ReplyDelete
  8. I bought a couple replacement boards through alibaba. There's a slight mechanical mismatch to installing in place of the original (newer NEC version) board, but cutting one plastic alignment pin allows it to fit.
    It has an F9222 chip. They're definitely not identical.
    After installation in place of the old, I confirmed that it will not talk to the charger as supplied. The charger becomes unresponsive once the battery is installed. I've written the supplier for assistance. I presume this is the board that they use in the half price ($50) replacements also available through alibaba or ebay.

    ReplyDelete
  9. The F9222 is a SMPS management chip it has noting to do with the 'locking' problem. The chip that lock the battery is a MCU usually a NEC based 78k0 or a FreeScale based 68HC08.

    ReplyDelete
  10. If the supplier can supply all the components it mean either they got their hand on the firmware (illegally dumping it) OR they wrote a new firmware to simulate the Makita's one and is probably not very safe to use unless they wrote a complete BMS system. If they can supply all the parts let me know i would order some board to play with...

    ReplyDelete
  11. I haven't heard back from the supplier yet, but I've attached front and back pictures of the original board (in white on left) and replacement board (in green on right) for your review. See here: http://postimg.org/gallery/8etbc01m/74f7417c/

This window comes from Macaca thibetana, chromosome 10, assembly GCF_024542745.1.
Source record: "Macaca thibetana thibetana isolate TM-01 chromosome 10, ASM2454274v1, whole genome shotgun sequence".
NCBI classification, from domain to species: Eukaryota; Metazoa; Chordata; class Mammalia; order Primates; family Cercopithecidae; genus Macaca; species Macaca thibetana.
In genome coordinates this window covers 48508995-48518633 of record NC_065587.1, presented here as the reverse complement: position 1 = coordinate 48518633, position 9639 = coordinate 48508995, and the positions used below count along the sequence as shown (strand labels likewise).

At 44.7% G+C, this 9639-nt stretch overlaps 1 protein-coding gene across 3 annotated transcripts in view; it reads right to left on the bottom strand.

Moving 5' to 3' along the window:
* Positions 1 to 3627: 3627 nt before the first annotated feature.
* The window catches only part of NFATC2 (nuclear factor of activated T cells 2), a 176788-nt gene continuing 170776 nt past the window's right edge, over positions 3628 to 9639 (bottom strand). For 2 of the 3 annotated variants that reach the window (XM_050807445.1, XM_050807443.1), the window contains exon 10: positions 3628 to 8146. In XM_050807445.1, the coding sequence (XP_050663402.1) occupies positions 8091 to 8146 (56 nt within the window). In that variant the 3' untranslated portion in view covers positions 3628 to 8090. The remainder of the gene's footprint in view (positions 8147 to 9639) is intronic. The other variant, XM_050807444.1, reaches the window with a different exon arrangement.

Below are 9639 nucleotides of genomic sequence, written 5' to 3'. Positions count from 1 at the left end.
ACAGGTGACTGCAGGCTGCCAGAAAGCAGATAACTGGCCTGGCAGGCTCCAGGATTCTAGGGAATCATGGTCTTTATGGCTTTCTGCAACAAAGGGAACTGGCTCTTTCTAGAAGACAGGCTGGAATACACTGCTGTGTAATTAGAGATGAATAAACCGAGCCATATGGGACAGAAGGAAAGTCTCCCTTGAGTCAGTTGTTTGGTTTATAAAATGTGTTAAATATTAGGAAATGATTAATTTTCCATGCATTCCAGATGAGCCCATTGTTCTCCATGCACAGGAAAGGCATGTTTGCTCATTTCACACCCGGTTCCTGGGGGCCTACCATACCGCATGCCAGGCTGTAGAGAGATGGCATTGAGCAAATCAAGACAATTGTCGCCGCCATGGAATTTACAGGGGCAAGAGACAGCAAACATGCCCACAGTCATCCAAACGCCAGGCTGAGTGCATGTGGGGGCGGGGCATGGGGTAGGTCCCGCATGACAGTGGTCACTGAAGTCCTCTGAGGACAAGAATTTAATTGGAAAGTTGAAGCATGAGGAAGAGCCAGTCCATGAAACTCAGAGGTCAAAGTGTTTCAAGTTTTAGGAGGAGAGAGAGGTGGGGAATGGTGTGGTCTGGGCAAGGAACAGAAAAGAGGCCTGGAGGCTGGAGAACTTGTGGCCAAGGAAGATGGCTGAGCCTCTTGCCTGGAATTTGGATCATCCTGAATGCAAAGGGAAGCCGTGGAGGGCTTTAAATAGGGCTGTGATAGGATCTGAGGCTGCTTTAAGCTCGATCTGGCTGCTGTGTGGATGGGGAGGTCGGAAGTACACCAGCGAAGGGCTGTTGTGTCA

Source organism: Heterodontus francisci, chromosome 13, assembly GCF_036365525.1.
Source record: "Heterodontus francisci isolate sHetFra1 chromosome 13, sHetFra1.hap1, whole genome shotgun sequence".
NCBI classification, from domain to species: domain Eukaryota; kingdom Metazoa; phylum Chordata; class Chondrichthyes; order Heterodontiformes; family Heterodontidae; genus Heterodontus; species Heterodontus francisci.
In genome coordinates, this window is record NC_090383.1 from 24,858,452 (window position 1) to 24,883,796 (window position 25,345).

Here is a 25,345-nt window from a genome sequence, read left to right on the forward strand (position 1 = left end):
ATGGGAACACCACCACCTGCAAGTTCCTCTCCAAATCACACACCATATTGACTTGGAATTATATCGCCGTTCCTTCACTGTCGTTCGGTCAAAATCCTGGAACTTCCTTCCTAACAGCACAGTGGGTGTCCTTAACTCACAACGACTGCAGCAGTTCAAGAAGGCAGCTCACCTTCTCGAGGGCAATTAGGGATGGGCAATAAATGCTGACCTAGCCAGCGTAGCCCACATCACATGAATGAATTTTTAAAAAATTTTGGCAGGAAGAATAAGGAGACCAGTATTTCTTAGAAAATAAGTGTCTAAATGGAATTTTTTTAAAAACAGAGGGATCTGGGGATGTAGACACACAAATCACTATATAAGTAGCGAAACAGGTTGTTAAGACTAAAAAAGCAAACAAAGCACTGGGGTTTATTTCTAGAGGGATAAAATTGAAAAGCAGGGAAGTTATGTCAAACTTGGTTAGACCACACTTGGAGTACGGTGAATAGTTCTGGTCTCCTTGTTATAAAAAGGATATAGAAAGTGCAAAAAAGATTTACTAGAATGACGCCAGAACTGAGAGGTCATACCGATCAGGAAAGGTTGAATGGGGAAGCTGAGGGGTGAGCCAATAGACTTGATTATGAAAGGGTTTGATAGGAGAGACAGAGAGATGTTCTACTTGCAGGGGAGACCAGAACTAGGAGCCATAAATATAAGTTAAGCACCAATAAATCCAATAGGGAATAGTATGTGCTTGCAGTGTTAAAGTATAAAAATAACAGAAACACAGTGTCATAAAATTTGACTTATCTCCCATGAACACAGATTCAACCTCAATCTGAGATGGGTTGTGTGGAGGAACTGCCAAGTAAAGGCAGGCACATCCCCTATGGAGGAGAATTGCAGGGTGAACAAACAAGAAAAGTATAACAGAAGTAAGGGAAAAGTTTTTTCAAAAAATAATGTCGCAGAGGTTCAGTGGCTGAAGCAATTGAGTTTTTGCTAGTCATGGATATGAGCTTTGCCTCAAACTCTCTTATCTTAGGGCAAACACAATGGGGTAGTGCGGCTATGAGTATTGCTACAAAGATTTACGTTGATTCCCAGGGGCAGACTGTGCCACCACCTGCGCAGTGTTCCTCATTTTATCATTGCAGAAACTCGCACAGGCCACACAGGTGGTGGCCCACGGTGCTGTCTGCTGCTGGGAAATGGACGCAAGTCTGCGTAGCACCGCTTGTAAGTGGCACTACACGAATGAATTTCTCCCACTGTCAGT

I have a spare replacement board for $12 if you'd like it.

    ReplyDelete
  12. Thanks, judging by the pictures i was wrong. They replaced the F0513S by a F2222T both are 8bits MCU made by Renesas. The clone one is a 78K0S/KA1+ exactly a NEC (now Renesas) μPD78F9222. So they either dumped the original firmware and adapted it to their board (its not exactly the same circuit) or they wrote their own BMS firmware. One good news tough is the clone MCU can easily be dumped ie : read but im not sure how useful this could be. Yes, i would like to buy your spare :) you can reach me at skaos0110(at)gmail.com. I will give you my address to calculate shipping

    ReplyDelete
  13. Lililunou, did you receive my email from last week... just wanted to make sure the communication was successful.

    ReplyDelete
  14. This comment has been removed by the author.

    ReplyDelete
  15. I'll definitely be subscribing to your site. Keep up the good posts.Makita

    ReplyDelete